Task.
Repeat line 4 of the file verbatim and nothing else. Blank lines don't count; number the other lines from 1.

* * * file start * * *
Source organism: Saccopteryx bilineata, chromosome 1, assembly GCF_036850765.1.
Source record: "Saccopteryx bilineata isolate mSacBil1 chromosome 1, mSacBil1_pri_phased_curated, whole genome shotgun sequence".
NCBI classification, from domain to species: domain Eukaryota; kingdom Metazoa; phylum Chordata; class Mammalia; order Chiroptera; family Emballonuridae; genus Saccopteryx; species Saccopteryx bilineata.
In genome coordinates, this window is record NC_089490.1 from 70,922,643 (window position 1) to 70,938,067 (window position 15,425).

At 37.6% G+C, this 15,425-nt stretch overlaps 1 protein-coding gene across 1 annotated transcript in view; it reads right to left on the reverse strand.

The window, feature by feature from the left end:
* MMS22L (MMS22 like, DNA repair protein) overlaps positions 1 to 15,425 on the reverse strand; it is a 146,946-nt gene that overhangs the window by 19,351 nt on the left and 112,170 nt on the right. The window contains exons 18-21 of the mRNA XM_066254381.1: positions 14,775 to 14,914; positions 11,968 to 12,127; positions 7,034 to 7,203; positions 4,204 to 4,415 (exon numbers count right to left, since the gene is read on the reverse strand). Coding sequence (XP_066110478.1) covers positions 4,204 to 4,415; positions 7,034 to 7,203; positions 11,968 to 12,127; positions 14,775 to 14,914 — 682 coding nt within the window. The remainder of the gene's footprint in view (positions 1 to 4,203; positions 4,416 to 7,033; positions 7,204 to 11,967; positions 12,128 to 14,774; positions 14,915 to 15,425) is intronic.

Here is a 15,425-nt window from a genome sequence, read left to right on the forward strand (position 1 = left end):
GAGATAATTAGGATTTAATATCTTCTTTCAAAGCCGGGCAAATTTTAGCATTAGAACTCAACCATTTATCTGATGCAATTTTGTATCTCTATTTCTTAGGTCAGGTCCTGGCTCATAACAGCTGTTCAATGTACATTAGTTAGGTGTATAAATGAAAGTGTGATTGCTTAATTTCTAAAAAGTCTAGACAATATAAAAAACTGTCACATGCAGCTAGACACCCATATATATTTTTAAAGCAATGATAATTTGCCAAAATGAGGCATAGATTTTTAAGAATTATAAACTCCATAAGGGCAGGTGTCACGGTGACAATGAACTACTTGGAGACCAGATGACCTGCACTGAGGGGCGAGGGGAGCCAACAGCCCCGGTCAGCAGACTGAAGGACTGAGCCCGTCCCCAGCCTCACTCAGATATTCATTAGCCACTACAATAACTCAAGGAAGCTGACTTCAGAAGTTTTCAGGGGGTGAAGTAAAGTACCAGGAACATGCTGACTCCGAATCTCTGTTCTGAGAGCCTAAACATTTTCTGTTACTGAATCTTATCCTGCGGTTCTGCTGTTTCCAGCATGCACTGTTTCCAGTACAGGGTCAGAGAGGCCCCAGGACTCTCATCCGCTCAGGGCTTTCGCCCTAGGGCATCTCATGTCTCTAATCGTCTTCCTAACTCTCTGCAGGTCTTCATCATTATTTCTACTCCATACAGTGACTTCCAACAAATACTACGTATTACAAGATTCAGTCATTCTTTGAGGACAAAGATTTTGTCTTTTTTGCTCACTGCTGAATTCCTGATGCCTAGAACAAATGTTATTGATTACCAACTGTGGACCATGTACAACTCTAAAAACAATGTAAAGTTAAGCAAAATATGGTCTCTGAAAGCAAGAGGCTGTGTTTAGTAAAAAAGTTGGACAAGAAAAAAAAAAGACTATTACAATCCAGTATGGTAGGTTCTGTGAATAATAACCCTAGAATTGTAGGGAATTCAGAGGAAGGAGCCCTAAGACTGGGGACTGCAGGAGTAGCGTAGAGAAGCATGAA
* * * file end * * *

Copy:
In genome coordinates, this window is record NC_089490.1 from 70,922,643 (window position 1) to 70,938,067 (window position 15,425).